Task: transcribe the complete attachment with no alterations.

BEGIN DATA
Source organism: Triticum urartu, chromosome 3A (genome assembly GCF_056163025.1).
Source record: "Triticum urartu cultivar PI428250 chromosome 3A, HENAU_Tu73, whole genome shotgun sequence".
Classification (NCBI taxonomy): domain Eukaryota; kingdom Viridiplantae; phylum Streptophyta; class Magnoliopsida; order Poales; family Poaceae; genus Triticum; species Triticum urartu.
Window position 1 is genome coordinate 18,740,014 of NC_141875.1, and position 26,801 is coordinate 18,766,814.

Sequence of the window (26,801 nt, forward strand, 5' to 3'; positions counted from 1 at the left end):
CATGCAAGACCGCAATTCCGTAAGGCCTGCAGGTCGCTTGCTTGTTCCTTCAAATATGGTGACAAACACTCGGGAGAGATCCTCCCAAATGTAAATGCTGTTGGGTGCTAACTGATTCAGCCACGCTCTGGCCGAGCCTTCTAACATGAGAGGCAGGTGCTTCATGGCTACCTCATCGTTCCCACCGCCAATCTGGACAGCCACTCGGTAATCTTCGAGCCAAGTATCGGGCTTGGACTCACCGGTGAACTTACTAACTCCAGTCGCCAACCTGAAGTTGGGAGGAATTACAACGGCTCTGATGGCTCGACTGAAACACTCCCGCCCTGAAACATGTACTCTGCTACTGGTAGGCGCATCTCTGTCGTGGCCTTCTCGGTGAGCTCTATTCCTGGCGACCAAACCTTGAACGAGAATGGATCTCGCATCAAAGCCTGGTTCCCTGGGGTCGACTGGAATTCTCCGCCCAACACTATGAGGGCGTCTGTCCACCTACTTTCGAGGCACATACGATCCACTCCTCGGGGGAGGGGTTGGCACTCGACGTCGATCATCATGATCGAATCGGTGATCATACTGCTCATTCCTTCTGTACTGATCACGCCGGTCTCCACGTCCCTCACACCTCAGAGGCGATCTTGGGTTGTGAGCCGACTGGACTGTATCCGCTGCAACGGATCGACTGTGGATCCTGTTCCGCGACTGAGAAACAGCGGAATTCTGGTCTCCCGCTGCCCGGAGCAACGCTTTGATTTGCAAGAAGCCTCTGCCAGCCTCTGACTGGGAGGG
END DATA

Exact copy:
Source organism: Triticum urartu, chromosome 3A (genome assembly GCF_056163025.1).
Source record: "Triticum urartu cultivar PI428250 chromosome 3A, HENAU_Tu73, whole genome shotgun sequence".
Classification (NCBI taxonomy): domain Eukaryota; kingdom Viridiplantae; phylum Streptophyta; class Magnoliopsida; order Poales; family Poaceae; genus Triticum; species Triticum urartu.
Window position 1 is genome coordinate 18,740,014 of NC_141875.1, and position 26,801 is coordinate 18,766,814.

Sequence of the window (26,801 nt, forward strand, 5' to 3'; positions counted from 1 at the left end):
CATGCAAGACCGCAATTCCGTAAGGCCTGCAGGTCGCTTGCTTGTTCCTTCAAATATGGTGACAAACACTCGGGAGAGATCCTCCCAAATGTAAATGCTGTTGGGTGCTAACTGATTCAGCCACGCTCTGGCCGAGCCTTCTAACATGAGAGGCAGGTGCTTCATGGCTACCTCATCGTTCCCACCGCCAATCTGGACAGCCACTCGGTAATCTTCGAGCCAAGTATCGGGCTTGGACTCACCGGTGAACTTACTAACTCCAGTCGCCAACCTGAAGTTGGGAGGAATTACAACGGCTCTGATGGCTCGACTGAAACACTCCCGCCCTGAAACATGTACTCTGCTACTGGTAGGCGCATCTCTGTCGTGGCCTTCTCGGTGAGCTCTATTCCTGGCGACCAAACCTTGAACGAGAATGGATCTCGCATCAAAGCCTGGTTCCCTGGGGTCGACTGGAATTCTCCGCCCAACACTATGAGGGCGTCTGTCCACCTACTTTCGAGGCACATACGATCCACTCCTCGGGGGAGGGGTTGGCACTCGACGTCGATCATCATGATCGAATCGGTGATCATACTGCTCATTCCTTCTGTACTGATCACGCCGGTCTCCACGTCCCTCACACCTCAGAGGCGATCTTGGGTTGTGAGCCGACTGGACTGTATCCGCTGCAACGGATCGACTGTGGATCCTGTTCCGCGACTGAGAAACAGCGGAATTCTGGTCTCCCGCTGCCCGGAGCAACGCTTTGATTTGCAAGAAGCCTCTGCCAGCCTCTGACTGGGAGGG